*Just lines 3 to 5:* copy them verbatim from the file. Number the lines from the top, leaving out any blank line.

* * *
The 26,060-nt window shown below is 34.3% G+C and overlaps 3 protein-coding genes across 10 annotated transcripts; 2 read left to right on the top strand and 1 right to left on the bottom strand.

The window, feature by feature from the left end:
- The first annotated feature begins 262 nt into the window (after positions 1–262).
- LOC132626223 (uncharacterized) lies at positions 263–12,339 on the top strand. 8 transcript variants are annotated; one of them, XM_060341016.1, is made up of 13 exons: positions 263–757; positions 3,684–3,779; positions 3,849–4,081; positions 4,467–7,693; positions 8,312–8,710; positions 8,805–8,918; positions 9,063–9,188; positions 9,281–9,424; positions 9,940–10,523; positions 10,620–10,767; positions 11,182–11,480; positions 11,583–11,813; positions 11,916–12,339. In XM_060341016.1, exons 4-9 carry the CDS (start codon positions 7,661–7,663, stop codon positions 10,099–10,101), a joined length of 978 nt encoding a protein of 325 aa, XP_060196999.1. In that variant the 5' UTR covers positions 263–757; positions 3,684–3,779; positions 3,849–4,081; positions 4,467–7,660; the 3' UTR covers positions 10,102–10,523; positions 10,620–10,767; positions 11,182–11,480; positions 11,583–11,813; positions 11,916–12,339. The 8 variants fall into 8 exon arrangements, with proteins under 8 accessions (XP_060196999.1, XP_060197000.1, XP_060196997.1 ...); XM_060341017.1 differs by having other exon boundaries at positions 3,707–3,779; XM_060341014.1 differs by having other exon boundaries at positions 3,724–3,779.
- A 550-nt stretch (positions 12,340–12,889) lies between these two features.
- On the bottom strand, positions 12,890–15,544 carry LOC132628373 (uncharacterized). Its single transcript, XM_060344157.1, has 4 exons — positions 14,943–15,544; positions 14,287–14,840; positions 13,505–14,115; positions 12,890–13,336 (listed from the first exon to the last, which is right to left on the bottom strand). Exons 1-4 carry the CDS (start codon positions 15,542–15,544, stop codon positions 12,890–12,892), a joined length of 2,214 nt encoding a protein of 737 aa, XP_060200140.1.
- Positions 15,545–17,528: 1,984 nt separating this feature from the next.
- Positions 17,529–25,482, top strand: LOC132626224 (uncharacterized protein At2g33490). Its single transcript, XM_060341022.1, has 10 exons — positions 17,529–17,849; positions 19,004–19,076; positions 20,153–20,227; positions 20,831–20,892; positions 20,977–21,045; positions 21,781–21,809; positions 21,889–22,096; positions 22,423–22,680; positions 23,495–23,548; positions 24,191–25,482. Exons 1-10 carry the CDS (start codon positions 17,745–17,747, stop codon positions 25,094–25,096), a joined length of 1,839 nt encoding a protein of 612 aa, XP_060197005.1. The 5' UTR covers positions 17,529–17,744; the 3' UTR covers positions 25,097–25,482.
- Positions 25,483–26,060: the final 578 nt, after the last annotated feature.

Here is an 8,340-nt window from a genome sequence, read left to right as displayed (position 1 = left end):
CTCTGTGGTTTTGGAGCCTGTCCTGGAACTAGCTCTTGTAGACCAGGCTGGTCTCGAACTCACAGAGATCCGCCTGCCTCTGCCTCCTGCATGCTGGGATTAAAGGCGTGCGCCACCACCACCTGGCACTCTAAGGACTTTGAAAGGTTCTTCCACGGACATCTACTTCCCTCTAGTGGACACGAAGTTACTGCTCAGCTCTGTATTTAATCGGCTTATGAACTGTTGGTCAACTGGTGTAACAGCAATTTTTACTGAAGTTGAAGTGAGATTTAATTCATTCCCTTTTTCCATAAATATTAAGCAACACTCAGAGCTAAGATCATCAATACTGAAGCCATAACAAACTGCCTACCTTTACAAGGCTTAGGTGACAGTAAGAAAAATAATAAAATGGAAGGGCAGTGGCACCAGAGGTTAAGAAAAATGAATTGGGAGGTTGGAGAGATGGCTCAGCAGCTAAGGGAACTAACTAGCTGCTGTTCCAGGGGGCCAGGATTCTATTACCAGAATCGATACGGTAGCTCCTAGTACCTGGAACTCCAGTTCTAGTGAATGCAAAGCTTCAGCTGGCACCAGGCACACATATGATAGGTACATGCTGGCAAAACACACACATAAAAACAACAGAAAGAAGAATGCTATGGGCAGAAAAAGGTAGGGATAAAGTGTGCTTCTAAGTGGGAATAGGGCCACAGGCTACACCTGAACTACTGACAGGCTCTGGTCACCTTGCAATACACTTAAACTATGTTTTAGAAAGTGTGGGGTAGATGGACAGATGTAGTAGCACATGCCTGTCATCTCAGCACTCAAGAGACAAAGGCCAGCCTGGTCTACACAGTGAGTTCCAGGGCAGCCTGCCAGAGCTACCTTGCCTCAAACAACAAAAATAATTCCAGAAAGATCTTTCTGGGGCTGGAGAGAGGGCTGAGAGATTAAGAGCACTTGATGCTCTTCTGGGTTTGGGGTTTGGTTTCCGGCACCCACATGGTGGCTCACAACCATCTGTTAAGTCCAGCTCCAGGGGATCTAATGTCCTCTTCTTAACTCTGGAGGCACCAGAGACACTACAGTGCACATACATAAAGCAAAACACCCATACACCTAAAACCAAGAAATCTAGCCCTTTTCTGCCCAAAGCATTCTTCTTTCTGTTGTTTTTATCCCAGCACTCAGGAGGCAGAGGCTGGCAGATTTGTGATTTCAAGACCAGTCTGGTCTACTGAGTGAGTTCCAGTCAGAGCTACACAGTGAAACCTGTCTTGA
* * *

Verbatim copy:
- The first annotated feature begins 262 nt into the window (after positions 1–262).
- LOC132626223 (uncharacterized) lies at positions 263–12,339 on the top strand. 8 transcript variants are annotated; one of them, XM_060341016.1, is made up of 13 exons: positions 263–757; positions 3,684–3,779; positions 3,849–4,081; positions 4,467–7,693; positions 8,312–8,710; positions 8,805–8,918; positions 9,063–9,188; positions 9,281–9,424; positions 9,940–10,523; positions 10,620–10,767; positions 11,182–11,480; positions 11,583–11,813; positions 11,916–12,339. In XM_060341016.1, exons 4-9 carry the CDS (start codon positions 7,661–7,663, stop codon positions 10,099–10,101), a joined length of 978 nt encoding a protein of 325 aa, XP_060196999.1. In that variant the 5' UTR covers positions 263–757; positions 3,684–3,779; positions 3,849–4,081; positions 4,467–7,660; the 3' UTR covers positions 10,102–10,523; positions 10,620–10,767; positions 11,182–11,480; positions 11,583–11,813; positions 11,916–12,339. The 8 variants fall into 8 exon arrangements, with proteins under 8 accessions (XP_060196999.1, XP_060197000.1, XP_060196997.1 ...); XM_060341017.1 differs by having other exon boundaries at positions 3,707–3,779; XM_060341014.1 differs by having other exon boundaries at positions 3,724–3,779.
- A 550-nt stretch (positions 12,340–12,889) lies between these two features.